Fortunately, a variety of treatment options exist to bring total sulfate levels into regulatory compliance. Choosing the right option—or combination of options—is complex, but experts can help you assess and navigate your options. The seasonality, incoming sulfate concentrations, discharge targets, and residuals management options are just some of the factors to be considered. By residuals management, we specifically mean where will the sulfates end up? As a solid to be landfilled, or as a liquid brine that could be added to an existing tailings or evaporation pond? Below, we discuss some of these options:

 

Sulfate-reducing bacteria bioreactors (SRBRs) use a biological process to convert sulfates to sulfides, which then react with metal species. The precipitation of metals and metal sulfides is useful for recovery while having the added benefit of lowering sulfate levels—helping to meet discharge requirements. However, many SRBRs may have strict operating requirements such as a pH range of 6–8, an anaerobic environment, moderate temperatures, and a supply of organic carbon. Installation and operating costs can be high, and they depend heavily on geography and local water chemistry. Performance may be less predictable than physical and chemical treatment systems.

 

Both Nanofiltration (NF) and reverse osmosis (RO) methods can reject sulfates. NF rejects multivalent ions such as sulfates, while allowing monovalent ions such as sodium chloride to pass through. NF can operate at extremely high brine concentrations on sulfates, with a unique ability to concentrate chlorides in the permeate in some cases. NF modelling requires expertise and Saltworks is here to help. However, keep in mind that NF/RO will produce a sulfate-rich liquid brine reject. In some cases, this brine can be used to manufacture sodium sulfate, which is used in other industrial processes such as pulp and paper. In other cases, the brine may be ponded, or must be processed in a zero liquid discharge (ZLD) evaporative-crystallizer plant to make a solid waste by-product.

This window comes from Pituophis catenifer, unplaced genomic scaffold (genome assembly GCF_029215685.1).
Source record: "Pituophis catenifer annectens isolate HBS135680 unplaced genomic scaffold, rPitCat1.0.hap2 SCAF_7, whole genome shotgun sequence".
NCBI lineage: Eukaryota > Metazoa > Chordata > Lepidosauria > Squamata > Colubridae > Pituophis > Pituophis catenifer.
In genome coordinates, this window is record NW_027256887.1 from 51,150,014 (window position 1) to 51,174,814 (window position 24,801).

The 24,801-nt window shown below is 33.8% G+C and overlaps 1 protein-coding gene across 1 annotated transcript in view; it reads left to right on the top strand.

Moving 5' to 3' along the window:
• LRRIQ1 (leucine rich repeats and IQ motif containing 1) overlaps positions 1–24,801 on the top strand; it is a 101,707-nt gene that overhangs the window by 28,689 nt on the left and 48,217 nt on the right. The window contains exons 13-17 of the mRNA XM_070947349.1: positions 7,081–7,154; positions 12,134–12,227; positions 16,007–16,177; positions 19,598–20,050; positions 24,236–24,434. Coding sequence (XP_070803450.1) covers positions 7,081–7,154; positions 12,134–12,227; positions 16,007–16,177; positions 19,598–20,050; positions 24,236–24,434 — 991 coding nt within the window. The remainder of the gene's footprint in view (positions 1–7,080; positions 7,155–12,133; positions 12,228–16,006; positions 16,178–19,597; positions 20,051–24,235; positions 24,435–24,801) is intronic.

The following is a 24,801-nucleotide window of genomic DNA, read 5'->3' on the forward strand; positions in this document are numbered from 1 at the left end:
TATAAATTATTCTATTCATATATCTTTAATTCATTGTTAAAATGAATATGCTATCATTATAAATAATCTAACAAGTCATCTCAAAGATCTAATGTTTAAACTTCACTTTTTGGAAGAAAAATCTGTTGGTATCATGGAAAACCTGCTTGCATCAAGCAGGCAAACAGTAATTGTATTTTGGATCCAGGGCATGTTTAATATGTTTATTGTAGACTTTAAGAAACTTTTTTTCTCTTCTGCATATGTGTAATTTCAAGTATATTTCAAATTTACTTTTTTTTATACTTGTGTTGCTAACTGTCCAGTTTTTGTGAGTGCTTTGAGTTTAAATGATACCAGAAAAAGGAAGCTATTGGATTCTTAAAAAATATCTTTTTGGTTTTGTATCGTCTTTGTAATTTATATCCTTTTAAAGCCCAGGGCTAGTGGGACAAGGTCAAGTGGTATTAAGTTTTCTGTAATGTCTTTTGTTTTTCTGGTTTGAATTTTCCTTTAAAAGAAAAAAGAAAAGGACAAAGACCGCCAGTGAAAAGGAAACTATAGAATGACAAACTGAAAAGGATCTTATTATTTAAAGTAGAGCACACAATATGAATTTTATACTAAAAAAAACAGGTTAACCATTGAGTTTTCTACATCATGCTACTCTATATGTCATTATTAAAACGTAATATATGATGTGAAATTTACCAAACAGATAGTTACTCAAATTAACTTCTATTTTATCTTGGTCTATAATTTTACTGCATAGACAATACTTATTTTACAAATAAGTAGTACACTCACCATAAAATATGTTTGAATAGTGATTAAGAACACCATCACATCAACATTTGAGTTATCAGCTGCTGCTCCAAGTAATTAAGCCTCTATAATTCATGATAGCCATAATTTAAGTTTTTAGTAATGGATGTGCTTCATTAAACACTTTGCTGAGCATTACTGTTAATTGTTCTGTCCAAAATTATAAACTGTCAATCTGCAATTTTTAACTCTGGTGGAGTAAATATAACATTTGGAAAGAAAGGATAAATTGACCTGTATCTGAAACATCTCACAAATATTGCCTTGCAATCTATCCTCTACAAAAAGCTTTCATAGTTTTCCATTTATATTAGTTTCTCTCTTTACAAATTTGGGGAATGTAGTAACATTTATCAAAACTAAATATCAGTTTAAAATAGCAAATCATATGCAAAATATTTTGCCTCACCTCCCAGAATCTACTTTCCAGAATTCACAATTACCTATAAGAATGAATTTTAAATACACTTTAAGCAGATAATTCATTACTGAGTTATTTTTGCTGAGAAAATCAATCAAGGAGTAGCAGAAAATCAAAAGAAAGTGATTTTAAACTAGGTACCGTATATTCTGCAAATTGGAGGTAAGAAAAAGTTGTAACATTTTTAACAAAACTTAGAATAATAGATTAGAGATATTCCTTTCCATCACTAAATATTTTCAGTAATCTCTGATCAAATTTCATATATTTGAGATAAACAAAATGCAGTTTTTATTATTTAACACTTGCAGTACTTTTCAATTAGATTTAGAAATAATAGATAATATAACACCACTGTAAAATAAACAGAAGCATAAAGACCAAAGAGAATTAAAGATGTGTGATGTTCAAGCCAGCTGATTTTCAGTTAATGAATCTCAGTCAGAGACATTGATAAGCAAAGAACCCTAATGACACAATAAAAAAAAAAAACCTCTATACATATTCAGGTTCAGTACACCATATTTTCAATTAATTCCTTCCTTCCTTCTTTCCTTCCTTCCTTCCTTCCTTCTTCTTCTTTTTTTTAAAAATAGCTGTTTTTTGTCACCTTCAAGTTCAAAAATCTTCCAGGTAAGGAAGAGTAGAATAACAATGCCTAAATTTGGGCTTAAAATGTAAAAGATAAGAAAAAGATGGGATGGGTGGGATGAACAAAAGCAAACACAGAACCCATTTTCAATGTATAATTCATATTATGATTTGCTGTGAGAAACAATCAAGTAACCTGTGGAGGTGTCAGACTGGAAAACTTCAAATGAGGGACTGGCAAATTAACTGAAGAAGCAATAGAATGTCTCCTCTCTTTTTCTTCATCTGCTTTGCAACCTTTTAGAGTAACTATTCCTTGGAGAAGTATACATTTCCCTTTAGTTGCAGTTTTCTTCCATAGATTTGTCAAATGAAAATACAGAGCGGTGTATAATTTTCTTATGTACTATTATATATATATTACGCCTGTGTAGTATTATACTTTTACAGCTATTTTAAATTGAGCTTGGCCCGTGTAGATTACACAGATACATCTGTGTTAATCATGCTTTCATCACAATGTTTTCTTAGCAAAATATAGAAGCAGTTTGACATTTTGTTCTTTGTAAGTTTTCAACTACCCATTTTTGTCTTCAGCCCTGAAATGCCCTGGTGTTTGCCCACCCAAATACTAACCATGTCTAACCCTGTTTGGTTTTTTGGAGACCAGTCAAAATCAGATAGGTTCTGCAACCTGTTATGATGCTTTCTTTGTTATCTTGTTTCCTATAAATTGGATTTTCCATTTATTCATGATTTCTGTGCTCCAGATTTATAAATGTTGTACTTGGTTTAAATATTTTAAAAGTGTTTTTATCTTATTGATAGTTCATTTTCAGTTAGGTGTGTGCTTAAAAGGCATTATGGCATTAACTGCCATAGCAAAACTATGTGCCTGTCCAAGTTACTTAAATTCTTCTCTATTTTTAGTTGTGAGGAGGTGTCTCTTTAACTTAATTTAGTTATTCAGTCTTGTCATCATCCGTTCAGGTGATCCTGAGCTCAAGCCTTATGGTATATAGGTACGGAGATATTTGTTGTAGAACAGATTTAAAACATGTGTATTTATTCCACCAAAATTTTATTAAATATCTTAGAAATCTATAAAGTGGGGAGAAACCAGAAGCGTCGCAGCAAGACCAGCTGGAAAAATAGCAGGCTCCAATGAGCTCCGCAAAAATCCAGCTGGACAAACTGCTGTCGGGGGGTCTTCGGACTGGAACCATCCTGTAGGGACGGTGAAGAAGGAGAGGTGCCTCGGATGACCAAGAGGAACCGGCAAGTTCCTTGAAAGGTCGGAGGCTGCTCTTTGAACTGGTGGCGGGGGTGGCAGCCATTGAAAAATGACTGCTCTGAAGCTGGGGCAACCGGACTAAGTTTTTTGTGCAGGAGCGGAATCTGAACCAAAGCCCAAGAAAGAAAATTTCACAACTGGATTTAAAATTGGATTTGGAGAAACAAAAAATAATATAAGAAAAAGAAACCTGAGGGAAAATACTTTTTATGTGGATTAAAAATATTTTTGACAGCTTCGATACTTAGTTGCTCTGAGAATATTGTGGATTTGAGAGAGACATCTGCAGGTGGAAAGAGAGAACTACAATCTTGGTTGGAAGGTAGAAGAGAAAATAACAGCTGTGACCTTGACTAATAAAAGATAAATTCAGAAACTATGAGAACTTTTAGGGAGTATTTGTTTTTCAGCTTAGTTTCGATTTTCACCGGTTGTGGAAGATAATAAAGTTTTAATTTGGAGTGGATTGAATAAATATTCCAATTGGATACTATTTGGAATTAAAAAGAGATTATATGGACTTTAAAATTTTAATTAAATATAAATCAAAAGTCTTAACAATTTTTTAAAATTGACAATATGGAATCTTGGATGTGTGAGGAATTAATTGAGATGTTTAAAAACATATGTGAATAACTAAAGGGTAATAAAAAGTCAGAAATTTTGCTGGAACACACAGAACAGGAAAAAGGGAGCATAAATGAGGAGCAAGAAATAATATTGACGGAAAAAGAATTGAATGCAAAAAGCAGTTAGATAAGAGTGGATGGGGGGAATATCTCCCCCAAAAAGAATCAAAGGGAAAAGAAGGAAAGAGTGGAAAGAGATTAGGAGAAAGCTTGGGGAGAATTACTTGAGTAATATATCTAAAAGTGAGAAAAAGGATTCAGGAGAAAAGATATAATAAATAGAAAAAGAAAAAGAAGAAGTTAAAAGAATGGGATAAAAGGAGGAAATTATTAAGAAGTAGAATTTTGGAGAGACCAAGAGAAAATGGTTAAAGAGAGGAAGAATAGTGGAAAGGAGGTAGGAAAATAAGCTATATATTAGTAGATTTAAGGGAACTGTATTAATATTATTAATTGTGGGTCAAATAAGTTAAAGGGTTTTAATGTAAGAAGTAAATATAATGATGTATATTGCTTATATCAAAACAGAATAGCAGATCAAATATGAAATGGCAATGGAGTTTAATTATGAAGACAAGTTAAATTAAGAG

Reverse Osmosis System
Reverse osmosis or nanofiltration can concentrate sulfates

Ion exchange technologies can remove sulfates using an anionic resin. Ion exchange does not require pre-treatment, its energy consumption and other costs tend to be low, and its residues tend to be harmless, requiring little disposal effort e.g. gypsum. However, ion exchange resins do require routine regeneration and are vulnerable to fouling by solids and organics. Fouling is of particular risk when the feed water is from lakes or rivers due to the large amounts of dissolved organics. Furthermore, without supporting equipment such as ultrafiltration, resins can accumulate organics, leading to their support of bacterial growth.

 

Electrocoagulation can be used for the removal of sulfate ions, producing a solid waste. However, electrocoagulation really struggles to remove high proportions of the sulfate content quickly. Furthermore, electrocoagulation requires precise tuning in response to its operating conditions and can have high electricity and consumable costs.  

ba
Barium precipitation of sulfate